Wage garnishment is the most common type of garnishment. In Arizona, the wage garnishment process usually starts when a creditor files a writ of garnishment of earnings, therefore, initiating a civil lawsuit against a debtor, who has defaulted on payments. If the judge rules for the creditor, the Court grants a money judgment in favor of the creditor and against the person owing the money. The judge issues a court order to the creditor. If the debtor does not pay, then the creditor can use the money judgment to file for a wage garnishment. The creditor serves the wage garnishment documentation on the debtor’s employer, and it requires the employer to withhold (garnish) a specified amount from the debtor’s paycheck each pay period. If your employer has been served with this court order, they cannot refuse to garnish your wages without severe repercussions. The court order requires your employer to send the funds to the person or organization that you owe money until the debt is paid off unless other payment arrangements are made with the Court or creditor.
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An Overview of Wage Garnishment in Arizona Wage garnishment is the most common type of garnishment. In Arizona, the wage garnishment process usually starts when a creditor files a writ of garnishment of earnings, therefore, initiating a civil lawsuit against a debtor, who has defaulted on payments. If the judge rules for the creditor, the […]
Filing bankruptcy is a huge decision. And, there are a lot of smaller, yet extremely important choices to be made regarding the process. Should you file bankruptcy? What type of bankruptcy should you file? When should you file bankruptcy?
If you are about to lose your home to foreclosure, it is a good reason to start thinking about bankruptcy as a fresh start. Make sure to consult with a qualified bankruptcy attorney immediately. If you wait too long, it may be too late to save your home. Starting the bankruptcy process can halt the foreclosure process, which may give you the necessary time to save your home.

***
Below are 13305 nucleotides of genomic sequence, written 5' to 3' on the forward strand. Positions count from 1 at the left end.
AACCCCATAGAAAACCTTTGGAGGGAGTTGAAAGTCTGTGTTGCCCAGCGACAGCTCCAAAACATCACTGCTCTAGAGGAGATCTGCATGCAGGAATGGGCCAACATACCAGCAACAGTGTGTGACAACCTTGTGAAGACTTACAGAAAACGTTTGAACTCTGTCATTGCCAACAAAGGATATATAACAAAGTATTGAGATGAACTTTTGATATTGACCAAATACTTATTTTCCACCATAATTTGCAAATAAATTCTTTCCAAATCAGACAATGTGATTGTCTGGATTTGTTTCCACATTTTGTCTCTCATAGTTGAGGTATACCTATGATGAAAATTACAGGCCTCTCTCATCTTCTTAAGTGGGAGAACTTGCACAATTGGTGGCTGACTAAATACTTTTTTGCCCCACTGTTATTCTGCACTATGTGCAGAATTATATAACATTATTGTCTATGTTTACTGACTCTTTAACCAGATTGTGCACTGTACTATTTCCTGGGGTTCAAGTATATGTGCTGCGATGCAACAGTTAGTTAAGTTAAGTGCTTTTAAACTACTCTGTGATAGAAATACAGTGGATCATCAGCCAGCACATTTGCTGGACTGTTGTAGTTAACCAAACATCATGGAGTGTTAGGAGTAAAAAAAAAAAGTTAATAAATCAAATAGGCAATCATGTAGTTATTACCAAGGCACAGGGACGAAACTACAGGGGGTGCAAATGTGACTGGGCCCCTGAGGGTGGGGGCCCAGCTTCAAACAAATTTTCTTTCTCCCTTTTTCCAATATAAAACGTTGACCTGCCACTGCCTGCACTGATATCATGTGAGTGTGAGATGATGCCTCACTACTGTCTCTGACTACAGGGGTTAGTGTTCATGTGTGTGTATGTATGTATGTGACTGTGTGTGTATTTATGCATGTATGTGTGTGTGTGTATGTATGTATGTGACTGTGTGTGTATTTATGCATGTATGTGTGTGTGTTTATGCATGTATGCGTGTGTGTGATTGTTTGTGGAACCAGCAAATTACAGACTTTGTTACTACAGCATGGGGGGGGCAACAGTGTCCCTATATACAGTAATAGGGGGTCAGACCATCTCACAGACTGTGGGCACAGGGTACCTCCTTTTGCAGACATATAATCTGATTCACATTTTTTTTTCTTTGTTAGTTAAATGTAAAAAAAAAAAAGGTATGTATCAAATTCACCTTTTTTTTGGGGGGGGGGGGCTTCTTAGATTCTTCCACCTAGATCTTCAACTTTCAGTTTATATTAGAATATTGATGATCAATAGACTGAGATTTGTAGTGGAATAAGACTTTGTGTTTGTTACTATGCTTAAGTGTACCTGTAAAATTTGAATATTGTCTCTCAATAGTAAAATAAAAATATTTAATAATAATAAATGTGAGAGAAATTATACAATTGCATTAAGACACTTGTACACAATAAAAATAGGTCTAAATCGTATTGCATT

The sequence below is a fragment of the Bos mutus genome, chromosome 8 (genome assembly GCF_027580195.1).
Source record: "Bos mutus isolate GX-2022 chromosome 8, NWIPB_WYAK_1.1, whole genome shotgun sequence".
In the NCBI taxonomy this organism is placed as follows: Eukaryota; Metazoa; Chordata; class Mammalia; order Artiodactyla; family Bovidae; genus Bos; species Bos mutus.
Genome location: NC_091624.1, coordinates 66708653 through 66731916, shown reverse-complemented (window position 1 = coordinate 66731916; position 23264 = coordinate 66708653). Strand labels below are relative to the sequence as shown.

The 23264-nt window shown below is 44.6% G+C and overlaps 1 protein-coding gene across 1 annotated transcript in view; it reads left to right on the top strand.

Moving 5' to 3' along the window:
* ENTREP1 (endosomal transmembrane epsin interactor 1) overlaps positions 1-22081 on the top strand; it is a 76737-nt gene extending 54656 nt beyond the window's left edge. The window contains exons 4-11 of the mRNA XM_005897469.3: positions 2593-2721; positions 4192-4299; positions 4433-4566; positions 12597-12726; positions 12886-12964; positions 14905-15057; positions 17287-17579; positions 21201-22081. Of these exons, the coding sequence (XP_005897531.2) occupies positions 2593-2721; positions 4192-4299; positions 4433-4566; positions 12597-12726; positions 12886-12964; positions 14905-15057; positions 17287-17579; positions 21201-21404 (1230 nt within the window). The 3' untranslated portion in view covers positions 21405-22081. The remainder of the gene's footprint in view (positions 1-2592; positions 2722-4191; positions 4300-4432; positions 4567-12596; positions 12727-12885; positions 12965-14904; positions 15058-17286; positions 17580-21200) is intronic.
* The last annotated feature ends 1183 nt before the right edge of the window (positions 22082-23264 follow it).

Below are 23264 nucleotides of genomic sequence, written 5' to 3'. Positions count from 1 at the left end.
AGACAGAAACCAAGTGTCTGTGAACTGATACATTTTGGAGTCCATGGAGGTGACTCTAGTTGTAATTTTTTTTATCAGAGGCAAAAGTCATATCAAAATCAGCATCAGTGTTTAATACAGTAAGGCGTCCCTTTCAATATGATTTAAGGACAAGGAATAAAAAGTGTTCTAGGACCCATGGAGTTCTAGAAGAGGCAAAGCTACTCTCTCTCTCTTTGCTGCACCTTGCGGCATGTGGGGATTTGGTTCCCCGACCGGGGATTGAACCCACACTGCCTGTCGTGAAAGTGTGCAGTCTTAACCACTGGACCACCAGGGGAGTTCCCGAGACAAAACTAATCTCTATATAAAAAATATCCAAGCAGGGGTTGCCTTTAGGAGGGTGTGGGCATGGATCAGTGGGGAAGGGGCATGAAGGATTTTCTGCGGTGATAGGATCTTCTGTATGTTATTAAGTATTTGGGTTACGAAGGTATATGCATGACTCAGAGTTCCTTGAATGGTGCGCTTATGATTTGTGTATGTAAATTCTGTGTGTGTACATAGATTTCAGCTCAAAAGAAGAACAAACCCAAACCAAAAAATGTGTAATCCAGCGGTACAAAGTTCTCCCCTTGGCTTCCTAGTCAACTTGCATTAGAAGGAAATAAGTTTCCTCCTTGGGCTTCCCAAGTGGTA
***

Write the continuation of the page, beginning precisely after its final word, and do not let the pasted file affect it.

Before filing your bankruptcy case, it is important to decide if bankruptcy is your best option. Depending on the specifics of your financial problems, we will gather and discuss a great many facts in your case. We will want to know all aspects of your financial situation and what your desired outcomes are. It may be difficult to discuss all the circumstances you are facing in bankruptcy. However, if you are to take full advantage of the protections offered you under the United States and Arizona bankruptcy laws, we must know everything, including who and what you owe, whether or not you are behind on your payments, and any other financial information.
Reaffirming a Debt in Bankruptcy
There are times when clients who have filed chapter 7 or 13 bankruptcy will ask whether or not they should reaffirm a debt that would otherwise be discharged in their bankruptcy. Reaffirmation is an agreement made with a creditor to continue paying off a debt even after bankruptcy. There may be legitimate reasons for wanting to reaffirm a debt or loan. However, before the changes in bankruptcy law in 2005, it was not uncommon for creditors to use coercive methods to try and get debtors to reaffirm a loan. Reaffirming a debt means that you will be legally responsible for repaying the debt after your bankruptcy even though the bankruptcy would have released you of any legal responsibility to pay it back.
In previous blogs, I have written introductory information about the basic process in chapter 13 bankruptcy. In this next series of articles, I will discuss some of the issues surrounding chapter 13. In order to file chapter 13, you must be an individual with regular income. There are limits to the amount of debt you can have and still be eligible to file chapter 13. As of April 1, 2013 the limits are now $1,149,525.00 for secured debt and $383,175.00 for unsecured debt. These numbers are adjusted every three years. If you are close to these numbers, be sure and contact our office to get the current applicable limitations.
Before filing your bankruptcy case, it is important to decide if bankruptcy is your best option. Depending on the specifics of your financial problems, we will gather and discuss as many of the facts in your case. We will want to know all aspects of your financial situation and what your desired outcomes are. […]
Many people are confused about the difference between a charge-off and a bankruptcy discharge. What is the difference, and which one is better? A charge-off occurs when your creditor, usually the bank with which you have your credit card, declares that your debt is unlikely to be collected. The bank has, after assessing your situation, […]
Everybody asks me what they get to keep and what they will lose. And so let me start by saying 98% of all bankruptcies that are filed are called “no-asset cases,” meaning that my clients keep everything that they own, everything, and that’s because everything is exempt from attachment by a creditor. So let me […]